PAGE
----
Revealing Advertising Expenditures Can Be an AdvantageACCORDING TO A NEW PAPER BY SUNGKYUN MOON AND OTHERS, DISCLOSING AD SPENDING LOWERS UNCERTAINTY ABOUT A FIRM'S FUTURE PERFORMANCE
Revealing information about themselves is something that many companies are rather nervous about, since anything made public is also given away to competitors. Yet, as a paper by Sungkyun Moon, of Bocconi’s Department of Marketing, with Kapil R. Tuli (Singapore Management University) and Anirban Mukherjee (INSEAD) for the Journal of Marketing explains, there is an advantage in disclosing advertising expenditure data.
The paper argues that advertising expenditure is a strong indicator of a company’s future performance, but since 1995 there is no legal requirement for US-listed companies to publish this particular piece of information, so many companies keep it secret. One notorious such example is Apple Inc. which stopped mentioning their advertising expenditure in 2016. But an extensive analysis conducted by the authors of 2,285 listed firms over 25 years shows that disclosure of advertising spending lowers idiosyncratic risk (that is, risk due to firm-specific factors as perceived by investors) by about 7%. Importantly, this disclosure effect is partially driven by lowering analyst uncertainty (that is, the divergence about future financial performance of the firm amongst financial analysts). There may be a potential concern that the disclosure reveals proprietary information and may have an adverse effect on firm valuation. The authors examine this argument and, for the pooled sample, they find that disclosure of advertising spending does not have a significant negative effect on firm value. In fact, they find nuanced effects of disclosure of advertising as disclosure of advertising spending helps enhance firm value in certain sectors such as Manufacturing, Business Services, Hi-Tech, and Healthcare.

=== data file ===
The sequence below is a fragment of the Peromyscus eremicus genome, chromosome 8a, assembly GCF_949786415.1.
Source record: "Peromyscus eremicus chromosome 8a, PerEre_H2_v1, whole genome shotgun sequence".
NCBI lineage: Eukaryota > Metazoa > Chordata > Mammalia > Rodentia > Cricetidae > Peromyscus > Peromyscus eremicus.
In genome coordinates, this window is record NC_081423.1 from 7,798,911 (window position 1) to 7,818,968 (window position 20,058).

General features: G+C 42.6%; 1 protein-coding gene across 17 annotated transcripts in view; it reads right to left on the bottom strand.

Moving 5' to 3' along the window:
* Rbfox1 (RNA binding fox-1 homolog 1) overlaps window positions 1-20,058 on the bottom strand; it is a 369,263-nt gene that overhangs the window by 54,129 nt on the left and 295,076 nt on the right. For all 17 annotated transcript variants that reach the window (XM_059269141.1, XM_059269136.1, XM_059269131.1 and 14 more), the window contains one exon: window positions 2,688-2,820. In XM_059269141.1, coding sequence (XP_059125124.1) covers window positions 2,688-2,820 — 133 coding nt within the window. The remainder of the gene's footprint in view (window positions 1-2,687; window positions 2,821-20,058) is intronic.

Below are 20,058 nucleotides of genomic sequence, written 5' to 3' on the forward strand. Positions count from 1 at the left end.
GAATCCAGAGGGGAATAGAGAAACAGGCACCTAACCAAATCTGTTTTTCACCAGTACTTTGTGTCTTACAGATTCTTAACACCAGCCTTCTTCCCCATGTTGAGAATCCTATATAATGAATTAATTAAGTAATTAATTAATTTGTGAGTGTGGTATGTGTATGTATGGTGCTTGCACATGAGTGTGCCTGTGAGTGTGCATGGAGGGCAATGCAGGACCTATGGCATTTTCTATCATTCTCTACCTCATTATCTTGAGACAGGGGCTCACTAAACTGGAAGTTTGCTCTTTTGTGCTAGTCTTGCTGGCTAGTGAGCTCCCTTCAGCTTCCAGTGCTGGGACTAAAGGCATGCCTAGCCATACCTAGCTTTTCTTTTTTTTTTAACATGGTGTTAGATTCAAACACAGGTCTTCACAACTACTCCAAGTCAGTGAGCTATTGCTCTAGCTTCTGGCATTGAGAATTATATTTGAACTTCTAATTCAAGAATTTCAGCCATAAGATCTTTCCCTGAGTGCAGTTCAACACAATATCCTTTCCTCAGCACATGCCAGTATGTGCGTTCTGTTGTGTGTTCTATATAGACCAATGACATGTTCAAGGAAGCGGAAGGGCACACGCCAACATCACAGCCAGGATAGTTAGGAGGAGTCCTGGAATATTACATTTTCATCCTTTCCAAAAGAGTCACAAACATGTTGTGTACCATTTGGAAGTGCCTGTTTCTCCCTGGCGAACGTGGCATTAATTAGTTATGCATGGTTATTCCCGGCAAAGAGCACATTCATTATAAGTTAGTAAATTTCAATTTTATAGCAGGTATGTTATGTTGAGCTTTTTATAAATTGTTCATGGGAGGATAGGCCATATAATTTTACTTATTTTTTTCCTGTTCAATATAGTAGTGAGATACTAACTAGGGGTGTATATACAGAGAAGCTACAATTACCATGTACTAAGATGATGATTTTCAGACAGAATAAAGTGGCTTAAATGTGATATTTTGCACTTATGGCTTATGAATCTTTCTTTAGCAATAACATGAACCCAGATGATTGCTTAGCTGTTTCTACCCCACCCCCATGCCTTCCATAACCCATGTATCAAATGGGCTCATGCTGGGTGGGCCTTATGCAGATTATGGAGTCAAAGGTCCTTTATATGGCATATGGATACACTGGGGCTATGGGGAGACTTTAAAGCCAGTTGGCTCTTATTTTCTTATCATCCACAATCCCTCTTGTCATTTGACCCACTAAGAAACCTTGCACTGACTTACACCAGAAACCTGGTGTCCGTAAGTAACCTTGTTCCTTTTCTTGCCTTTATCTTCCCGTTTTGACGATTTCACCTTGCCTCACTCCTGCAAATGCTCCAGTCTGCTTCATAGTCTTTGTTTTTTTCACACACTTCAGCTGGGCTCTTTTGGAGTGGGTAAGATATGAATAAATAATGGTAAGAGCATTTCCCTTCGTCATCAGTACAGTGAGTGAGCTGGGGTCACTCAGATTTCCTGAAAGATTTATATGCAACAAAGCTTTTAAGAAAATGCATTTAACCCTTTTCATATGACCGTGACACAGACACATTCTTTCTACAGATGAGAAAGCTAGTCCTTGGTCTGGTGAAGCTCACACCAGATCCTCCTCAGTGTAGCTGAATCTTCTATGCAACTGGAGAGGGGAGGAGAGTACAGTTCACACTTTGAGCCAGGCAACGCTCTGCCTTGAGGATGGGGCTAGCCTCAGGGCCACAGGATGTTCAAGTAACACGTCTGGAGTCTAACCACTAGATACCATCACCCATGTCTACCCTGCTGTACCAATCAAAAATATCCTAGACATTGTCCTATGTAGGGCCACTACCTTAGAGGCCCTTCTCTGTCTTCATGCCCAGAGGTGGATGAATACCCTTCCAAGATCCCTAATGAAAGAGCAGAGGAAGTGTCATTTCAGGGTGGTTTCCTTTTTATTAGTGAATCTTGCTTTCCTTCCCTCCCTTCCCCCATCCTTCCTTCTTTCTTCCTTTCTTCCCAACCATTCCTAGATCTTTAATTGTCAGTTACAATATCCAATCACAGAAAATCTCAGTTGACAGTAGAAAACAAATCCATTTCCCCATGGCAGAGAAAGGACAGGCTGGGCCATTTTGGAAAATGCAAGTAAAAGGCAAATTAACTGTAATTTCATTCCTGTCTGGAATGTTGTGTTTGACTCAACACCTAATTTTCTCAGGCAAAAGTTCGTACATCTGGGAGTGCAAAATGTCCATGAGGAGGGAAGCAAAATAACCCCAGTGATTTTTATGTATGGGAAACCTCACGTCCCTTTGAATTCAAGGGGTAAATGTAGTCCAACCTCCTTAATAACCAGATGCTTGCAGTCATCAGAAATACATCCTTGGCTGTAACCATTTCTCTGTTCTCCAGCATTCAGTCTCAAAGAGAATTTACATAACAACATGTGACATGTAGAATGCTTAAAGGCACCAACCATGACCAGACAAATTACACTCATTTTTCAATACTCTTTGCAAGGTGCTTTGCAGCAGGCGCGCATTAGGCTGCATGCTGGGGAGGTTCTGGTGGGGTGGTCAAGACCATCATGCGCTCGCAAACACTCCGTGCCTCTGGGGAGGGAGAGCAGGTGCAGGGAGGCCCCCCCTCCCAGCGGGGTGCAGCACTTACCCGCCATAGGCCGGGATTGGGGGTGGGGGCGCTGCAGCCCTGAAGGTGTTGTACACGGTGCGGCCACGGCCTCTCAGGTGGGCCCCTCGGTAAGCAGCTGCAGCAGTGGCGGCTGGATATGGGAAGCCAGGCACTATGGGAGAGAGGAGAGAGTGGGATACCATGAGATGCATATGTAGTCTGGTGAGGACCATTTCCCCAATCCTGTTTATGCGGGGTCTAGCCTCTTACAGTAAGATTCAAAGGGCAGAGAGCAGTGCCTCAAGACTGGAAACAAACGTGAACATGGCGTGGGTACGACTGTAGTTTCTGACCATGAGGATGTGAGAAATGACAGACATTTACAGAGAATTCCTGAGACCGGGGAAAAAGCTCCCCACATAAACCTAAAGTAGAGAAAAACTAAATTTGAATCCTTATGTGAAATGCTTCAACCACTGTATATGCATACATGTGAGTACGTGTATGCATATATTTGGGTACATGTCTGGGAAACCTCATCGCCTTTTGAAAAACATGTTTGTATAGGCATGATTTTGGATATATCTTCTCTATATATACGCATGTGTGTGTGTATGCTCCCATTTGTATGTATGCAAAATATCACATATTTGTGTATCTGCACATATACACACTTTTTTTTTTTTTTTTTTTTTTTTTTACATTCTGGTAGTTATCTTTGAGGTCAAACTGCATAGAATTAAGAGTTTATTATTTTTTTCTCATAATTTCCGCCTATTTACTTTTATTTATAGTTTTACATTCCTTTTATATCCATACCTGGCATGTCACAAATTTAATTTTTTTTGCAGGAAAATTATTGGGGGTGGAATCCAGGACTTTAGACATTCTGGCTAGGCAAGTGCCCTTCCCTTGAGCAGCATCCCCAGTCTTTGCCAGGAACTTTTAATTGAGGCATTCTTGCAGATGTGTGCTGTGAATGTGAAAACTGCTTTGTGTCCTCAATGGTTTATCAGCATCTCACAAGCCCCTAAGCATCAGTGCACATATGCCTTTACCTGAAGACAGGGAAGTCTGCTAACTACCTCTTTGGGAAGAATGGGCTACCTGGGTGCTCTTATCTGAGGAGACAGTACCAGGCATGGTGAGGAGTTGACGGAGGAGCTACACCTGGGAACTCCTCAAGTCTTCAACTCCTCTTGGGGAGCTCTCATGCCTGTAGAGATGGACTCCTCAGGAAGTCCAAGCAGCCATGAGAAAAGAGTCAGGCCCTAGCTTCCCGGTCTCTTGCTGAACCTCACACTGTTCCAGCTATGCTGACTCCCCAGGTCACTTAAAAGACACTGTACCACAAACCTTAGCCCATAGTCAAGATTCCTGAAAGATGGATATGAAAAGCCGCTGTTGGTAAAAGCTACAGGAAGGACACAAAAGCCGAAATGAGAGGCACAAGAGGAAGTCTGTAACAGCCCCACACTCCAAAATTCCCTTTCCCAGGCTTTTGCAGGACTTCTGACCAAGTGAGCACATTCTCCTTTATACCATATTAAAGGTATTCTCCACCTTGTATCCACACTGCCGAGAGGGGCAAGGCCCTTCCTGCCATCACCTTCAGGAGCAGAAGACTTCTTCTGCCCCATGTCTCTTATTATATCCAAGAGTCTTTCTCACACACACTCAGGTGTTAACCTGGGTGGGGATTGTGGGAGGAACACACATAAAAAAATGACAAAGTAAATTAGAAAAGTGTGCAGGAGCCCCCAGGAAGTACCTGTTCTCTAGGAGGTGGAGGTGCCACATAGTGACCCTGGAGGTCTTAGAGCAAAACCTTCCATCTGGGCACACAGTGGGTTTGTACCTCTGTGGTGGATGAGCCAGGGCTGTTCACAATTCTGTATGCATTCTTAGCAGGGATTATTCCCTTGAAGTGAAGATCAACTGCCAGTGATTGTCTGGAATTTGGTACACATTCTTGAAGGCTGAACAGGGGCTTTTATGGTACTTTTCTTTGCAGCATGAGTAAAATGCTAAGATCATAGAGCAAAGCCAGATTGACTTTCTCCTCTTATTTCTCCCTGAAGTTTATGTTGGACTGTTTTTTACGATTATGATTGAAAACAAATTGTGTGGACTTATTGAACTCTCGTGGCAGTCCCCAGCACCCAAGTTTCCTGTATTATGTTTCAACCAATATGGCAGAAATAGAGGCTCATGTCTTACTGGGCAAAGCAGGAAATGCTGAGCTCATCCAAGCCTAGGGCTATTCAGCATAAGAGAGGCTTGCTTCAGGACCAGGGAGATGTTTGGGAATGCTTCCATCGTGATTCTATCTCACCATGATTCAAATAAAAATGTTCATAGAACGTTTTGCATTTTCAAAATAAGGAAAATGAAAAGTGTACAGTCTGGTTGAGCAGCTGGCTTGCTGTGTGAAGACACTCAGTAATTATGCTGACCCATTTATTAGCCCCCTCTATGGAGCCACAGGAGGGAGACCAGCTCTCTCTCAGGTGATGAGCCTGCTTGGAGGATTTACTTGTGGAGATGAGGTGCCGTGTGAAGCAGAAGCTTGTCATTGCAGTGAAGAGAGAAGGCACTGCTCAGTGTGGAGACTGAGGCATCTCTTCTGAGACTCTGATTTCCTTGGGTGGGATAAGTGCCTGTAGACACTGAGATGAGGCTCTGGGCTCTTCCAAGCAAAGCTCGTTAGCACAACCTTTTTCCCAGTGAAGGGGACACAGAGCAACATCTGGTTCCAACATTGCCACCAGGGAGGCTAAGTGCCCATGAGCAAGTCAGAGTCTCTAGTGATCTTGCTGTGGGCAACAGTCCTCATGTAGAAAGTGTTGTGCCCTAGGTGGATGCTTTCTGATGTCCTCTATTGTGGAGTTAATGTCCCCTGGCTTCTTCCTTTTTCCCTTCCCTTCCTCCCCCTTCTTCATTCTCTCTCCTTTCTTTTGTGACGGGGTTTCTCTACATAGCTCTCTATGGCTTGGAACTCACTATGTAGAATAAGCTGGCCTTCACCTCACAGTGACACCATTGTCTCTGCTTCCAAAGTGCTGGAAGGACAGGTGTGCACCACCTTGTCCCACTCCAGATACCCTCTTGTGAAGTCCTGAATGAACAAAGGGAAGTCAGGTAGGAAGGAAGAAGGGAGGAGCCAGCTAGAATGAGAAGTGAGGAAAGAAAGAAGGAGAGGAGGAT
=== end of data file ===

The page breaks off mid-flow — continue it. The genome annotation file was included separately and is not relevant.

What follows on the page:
In general, analysts (and, consequently, investors) value information which helps lowering the degree of uncertainty about any given company. Advertising spending is no exception, as it reflects how much a company is investing in its own brand equity. Moreover, if a company discloses this information, it saves analysts the effort of gauging it through external sources. However, as Moon says, “the disclosure of advertising spending is useful for investors and analysts because it gives a more complete picture of advertising expenses incurred by the firm even if estimates of this metric are available from data providers.”
Chief Marketing Officers, the paper concludes, can therefore become an active party in investor relations, from which they are often excluded, by demanding that advertising spending data be made public.
Sungkyun Moon, Kapil R. Tuli, and Anirban Mukherjee, “Does Disclosure of Advertising Spending Help Investors and Analysts?”, Journal of Marketing, published online August 16, 2022, https://doi.org/10.1177/00222429221123013
by Andrea Costa